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Durable Coalitions and Communication: Public versus Private Negotiations

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  • David P. Baron
  • Renee Bowen
  • Salvatore Nunnari

Abstract

We present a laboratory experiment to study the effect of communication on durable coalitions – coalitions that support the same allocation from one period to the next. We study a bargaining setting where the status quo policy is determined by the policy implemented in the previous period. Our main experimental treatment is the opportunity for subjects to negotiate with one another through unrestricted cheap-talk communication before a proposal is made and comes to a vote. We compare committees with no communication, committees where communication is public and messages are observed by all committee members, and committees where communication is private and any committee member can send private messages to any other committee member. We find that the opportunity to communicate has a significant impact on outcomes and coalitions. When communication is public, there are more universal coalitions and fewer majoritarian coalitions. With private communication, there are more majoritarian coalitions and fewer universal coalitions. With either type of communication coalitions occur more frequently and last longer than with no communication. The content of communication is correlated with coalition type and with the formation and dissolution of durable coalitions. These findings suggest a coordination role for communication that varies with the mode of communication.

Suggested Citation

  • David P. Baron & Renee Bowen & Salvatore Nunnari, 2016. "Durable Coalitions and Communication: Public versus Private Negotiations," NBER Working Papers 22821, National Bureau of Economic Research, Inc.
  • Handle: RePEc:nbr:nberwo:22821
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    Cited by:

    1. Marina Agranov & Christopher Cotton & Chloe Tergiman, 2016. "Persistence of Power: Repeated Multilateral Bargaining," Working Papers 1374, Queen's University, Department of Economics.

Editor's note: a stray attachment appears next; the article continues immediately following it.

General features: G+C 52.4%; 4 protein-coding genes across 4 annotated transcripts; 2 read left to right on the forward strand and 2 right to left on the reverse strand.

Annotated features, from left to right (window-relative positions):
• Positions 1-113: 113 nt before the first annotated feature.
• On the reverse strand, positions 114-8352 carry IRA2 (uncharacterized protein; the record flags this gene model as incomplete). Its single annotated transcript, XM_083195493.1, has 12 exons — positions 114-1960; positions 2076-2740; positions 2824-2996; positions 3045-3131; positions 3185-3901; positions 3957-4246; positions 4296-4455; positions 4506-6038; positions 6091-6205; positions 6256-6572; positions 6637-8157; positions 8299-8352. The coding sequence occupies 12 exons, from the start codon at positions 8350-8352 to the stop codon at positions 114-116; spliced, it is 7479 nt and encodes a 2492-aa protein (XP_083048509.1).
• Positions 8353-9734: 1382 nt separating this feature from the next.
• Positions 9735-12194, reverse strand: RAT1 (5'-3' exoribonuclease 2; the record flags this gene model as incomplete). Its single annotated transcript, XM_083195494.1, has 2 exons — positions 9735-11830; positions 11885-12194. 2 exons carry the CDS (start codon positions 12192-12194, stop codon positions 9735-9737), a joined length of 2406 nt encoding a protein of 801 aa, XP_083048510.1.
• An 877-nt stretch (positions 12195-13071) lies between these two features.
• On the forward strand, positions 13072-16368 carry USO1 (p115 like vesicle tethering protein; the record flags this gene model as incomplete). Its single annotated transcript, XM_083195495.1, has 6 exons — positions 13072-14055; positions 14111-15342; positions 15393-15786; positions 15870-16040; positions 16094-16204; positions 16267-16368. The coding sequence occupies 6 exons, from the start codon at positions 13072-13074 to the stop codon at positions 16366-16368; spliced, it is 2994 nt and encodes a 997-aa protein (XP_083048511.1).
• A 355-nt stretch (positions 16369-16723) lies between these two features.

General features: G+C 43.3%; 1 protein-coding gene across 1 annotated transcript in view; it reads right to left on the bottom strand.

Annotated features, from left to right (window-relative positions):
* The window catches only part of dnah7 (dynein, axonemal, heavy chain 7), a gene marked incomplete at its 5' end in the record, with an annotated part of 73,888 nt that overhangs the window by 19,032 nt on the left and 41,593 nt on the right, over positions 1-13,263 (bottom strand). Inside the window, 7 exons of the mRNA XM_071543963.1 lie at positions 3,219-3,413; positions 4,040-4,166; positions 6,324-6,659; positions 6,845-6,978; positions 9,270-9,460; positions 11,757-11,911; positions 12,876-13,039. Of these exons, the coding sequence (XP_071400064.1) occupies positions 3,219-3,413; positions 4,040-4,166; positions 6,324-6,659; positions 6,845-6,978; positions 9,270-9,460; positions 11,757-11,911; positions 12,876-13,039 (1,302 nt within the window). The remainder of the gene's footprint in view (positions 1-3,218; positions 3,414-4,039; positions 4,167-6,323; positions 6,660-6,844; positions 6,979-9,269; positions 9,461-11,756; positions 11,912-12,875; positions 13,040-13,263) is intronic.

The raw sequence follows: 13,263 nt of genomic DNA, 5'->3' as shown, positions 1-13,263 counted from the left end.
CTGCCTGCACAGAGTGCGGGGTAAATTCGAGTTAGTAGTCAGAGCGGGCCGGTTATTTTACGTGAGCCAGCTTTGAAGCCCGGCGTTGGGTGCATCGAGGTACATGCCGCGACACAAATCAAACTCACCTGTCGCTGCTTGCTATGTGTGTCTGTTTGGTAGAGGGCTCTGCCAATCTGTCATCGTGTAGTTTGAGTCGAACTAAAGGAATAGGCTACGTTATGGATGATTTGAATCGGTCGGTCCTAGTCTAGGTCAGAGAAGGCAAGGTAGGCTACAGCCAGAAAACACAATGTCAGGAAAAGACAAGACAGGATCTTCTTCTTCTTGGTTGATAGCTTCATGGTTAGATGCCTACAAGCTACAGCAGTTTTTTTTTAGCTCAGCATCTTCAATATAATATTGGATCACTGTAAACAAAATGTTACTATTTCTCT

2. Kwiek, Maksymilian & Marreiros, Helia & Vlassopoulos, Michael, 2018. "Voting as a War of Attrition," IZA Discussion Papers 11595, Institute for the Study of Labor (IZA).
    3. Cesar Martinelli & Thomas R. Palfrey, 2017. "Communication and Information in Games of Collective Decision: A Survey of Experimental Results," Working Papers 1065, George Mason University, Interdisciplinary Center for Economic Science.
    4. Klaus Abbink & Lu Dong & Lingbo Hugang, 2018. "Talking Behind Your Back: Asymmetric Communication in a Three-person Dilemma," Discussion Papers 2018-11, The Centre for Decision Research and Experimental Economics, School of Economics, University of Nottingham.

    More about this item

    JEL classification:

    • C73 - Mathematical and Quantitative Methods - - Game Theory and Bargaining Theory - - - Stochastic and Dynamic Games; Evolutionary Games
    • C78 - Mathematical and Quantitative Methods - - Game Theory and Bargaining Theory - - - Bargaining Theory; Matching Theory
    • C92 - Mathematical and Quantitative Methods - - Design of Experiments - - - Laboratory, Group Behavior
    • D71 - Microeconomics - - Analysis of Collective Decision-Making - - - Social Choice; Clubs; Committees; Associations
    • D72 - Microeconomics - - Analysis of Collective Decision-Making - - - Political Processes: Rent-seeking, Lobbying, Elections, Legislatures, and Voting Behavior
    • D78 - Microeconomics - - Analysis of Collective Decision-Making - - - Positive Analysis of Policy Formulation and Implementation

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